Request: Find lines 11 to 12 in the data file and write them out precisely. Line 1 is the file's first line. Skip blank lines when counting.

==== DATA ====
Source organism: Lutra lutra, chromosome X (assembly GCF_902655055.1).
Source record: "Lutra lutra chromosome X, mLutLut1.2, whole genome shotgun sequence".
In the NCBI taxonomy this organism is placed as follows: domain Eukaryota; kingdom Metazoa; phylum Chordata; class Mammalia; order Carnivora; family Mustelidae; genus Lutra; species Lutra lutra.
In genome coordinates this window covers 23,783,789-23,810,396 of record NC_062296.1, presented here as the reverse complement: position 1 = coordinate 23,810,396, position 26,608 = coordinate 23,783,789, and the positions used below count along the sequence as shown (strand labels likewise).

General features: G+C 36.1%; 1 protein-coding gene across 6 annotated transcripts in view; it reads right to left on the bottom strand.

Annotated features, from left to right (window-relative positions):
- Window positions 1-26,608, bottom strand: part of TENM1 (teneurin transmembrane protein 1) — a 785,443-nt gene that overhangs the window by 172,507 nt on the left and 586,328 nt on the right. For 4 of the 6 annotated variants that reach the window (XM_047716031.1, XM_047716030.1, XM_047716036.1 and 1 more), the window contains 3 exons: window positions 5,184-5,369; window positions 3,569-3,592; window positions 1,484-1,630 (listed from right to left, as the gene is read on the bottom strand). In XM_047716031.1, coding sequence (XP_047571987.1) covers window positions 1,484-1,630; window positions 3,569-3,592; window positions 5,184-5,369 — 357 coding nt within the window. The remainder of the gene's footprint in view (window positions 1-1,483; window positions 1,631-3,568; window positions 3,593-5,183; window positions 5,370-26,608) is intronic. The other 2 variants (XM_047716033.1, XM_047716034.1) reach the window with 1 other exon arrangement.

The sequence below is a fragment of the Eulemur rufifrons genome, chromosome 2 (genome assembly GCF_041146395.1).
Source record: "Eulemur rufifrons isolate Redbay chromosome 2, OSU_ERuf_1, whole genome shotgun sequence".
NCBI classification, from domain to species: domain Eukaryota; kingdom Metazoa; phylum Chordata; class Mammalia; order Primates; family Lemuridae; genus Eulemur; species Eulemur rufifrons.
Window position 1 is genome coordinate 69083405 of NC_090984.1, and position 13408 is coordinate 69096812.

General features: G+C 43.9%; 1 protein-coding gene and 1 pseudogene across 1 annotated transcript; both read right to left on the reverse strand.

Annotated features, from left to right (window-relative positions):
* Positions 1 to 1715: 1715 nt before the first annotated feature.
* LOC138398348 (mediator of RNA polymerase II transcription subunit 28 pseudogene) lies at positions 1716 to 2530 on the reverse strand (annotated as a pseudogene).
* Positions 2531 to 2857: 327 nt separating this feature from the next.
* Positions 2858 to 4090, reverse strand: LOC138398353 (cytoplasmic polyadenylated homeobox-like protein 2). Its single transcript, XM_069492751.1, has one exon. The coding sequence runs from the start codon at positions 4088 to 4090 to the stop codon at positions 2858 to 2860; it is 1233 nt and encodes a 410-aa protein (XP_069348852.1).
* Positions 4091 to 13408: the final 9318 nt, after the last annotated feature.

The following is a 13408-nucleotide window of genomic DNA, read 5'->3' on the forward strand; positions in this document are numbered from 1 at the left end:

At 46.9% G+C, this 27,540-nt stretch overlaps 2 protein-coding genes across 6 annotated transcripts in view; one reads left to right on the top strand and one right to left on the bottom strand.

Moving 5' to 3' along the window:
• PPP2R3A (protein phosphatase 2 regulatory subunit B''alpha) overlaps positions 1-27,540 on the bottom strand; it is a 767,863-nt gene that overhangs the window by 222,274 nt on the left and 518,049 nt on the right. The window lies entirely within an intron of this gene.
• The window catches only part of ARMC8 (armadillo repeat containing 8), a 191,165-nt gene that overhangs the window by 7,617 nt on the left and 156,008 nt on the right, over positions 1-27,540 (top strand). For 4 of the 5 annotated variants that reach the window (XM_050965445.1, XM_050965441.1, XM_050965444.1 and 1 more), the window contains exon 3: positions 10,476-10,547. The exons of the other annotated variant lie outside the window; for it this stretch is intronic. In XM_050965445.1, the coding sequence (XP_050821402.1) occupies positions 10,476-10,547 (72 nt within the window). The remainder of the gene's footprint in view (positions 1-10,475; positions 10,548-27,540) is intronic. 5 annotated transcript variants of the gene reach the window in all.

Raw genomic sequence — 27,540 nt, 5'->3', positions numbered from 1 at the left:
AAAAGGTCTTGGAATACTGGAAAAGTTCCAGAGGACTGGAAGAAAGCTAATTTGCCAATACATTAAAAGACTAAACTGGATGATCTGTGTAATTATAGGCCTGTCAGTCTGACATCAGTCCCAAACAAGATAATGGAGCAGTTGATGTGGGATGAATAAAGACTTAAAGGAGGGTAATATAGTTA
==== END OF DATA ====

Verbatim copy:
Window position 1 is genome coordinate 69083405 of NC_090984.1, and position 13408 is coordinate 69096812.

General features: G+C 43.9%; 1 protein-coding gene and 1 pseudogene across 1 annotated transcript; both read right to left on the reverse strand.